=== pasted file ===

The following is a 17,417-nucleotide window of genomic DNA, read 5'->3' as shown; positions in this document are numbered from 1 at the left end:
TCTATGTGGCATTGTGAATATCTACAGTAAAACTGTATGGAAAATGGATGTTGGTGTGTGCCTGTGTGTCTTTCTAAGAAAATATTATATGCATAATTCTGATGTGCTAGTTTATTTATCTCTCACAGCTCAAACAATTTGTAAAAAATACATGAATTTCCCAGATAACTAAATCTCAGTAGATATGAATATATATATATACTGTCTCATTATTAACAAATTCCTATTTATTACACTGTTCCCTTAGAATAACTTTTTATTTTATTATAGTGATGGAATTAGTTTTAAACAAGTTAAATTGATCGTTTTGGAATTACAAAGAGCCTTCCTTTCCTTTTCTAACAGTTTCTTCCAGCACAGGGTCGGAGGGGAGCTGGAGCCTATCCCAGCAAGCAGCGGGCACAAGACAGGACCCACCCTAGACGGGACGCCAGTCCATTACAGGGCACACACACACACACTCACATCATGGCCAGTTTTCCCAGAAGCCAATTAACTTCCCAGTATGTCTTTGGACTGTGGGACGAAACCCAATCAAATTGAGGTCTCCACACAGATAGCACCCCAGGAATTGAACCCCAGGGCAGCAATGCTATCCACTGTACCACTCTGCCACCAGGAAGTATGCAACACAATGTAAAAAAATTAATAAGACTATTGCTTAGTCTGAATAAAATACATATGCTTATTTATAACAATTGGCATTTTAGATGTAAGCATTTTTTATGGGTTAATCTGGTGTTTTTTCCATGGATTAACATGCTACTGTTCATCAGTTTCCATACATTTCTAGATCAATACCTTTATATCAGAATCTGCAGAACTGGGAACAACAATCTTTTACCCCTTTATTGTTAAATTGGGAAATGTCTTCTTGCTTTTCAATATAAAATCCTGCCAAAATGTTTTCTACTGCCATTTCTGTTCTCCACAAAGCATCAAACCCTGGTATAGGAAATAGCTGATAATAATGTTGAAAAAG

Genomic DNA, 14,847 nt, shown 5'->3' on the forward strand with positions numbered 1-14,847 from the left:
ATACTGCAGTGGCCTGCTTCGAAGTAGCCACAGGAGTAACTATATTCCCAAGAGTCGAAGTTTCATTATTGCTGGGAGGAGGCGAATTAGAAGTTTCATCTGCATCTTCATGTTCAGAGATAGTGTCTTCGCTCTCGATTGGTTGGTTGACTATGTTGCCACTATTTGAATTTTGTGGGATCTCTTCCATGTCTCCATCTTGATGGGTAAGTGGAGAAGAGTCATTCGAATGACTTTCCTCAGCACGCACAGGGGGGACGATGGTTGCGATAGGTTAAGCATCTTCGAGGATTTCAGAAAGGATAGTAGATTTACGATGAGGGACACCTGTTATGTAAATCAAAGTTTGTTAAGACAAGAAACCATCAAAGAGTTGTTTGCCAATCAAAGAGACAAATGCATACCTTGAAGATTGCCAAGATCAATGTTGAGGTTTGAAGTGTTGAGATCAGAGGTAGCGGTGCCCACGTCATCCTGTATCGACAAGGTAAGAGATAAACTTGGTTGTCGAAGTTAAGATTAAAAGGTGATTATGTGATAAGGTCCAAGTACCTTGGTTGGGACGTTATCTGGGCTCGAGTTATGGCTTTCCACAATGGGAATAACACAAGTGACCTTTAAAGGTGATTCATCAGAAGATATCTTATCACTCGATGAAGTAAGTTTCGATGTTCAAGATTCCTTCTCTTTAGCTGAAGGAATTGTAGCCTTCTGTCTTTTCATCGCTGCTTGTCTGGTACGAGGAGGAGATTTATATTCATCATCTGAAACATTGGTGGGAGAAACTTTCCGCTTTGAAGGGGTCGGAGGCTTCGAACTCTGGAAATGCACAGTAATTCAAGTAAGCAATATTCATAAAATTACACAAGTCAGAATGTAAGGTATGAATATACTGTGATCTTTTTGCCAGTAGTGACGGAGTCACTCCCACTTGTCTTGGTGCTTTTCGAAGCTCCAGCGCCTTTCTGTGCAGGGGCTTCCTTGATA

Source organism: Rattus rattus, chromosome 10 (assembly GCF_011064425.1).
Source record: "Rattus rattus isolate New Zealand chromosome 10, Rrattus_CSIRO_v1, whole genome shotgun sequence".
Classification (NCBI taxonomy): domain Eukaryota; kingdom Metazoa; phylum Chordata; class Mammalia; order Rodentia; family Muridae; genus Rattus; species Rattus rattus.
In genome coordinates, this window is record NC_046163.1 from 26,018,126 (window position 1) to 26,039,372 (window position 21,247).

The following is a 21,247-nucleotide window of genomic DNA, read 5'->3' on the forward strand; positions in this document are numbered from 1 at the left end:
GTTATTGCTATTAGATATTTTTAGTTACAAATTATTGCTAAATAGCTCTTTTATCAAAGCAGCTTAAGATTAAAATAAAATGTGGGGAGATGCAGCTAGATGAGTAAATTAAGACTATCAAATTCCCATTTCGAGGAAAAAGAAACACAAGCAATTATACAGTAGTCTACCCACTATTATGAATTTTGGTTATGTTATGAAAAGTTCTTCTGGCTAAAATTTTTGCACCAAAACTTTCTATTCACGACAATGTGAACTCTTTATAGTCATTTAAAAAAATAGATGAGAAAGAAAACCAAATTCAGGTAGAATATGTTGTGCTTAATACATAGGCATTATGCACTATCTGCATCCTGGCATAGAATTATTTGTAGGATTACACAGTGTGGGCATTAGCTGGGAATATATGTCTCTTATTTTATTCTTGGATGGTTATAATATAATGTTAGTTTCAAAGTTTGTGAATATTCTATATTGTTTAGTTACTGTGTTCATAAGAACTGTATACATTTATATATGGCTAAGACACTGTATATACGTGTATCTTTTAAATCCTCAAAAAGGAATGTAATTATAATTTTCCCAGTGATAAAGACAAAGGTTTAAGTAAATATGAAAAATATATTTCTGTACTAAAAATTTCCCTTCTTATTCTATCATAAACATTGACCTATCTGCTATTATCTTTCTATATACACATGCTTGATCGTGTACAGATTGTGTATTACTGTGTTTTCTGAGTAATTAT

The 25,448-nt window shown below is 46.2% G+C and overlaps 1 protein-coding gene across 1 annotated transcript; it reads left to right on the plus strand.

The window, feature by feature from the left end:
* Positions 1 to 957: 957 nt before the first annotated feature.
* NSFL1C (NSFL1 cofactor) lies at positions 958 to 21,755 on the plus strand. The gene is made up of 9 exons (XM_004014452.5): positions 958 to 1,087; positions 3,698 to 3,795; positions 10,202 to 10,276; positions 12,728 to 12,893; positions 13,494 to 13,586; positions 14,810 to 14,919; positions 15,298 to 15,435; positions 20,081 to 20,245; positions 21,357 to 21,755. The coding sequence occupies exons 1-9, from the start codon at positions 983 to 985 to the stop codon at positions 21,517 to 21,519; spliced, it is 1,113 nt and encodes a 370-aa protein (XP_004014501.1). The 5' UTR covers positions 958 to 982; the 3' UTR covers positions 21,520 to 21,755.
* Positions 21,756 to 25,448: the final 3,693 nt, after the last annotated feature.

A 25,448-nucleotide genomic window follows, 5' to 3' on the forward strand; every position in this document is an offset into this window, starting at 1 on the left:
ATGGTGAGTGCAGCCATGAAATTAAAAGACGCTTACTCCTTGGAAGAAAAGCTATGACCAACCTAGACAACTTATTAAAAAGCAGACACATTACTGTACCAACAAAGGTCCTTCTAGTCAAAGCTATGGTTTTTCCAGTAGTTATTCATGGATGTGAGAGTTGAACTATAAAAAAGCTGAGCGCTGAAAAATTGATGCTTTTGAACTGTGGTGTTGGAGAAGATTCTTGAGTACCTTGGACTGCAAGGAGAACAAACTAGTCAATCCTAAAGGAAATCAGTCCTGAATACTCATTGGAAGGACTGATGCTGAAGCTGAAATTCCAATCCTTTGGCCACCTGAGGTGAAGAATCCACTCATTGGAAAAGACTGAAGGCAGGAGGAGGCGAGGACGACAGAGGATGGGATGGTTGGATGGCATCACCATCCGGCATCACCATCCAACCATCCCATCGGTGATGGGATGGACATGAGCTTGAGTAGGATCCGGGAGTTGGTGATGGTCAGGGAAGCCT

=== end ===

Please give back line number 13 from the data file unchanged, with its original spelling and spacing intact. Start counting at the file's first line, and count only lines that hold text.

* Positions 1 to 957: 957 nt before the first annotated feature.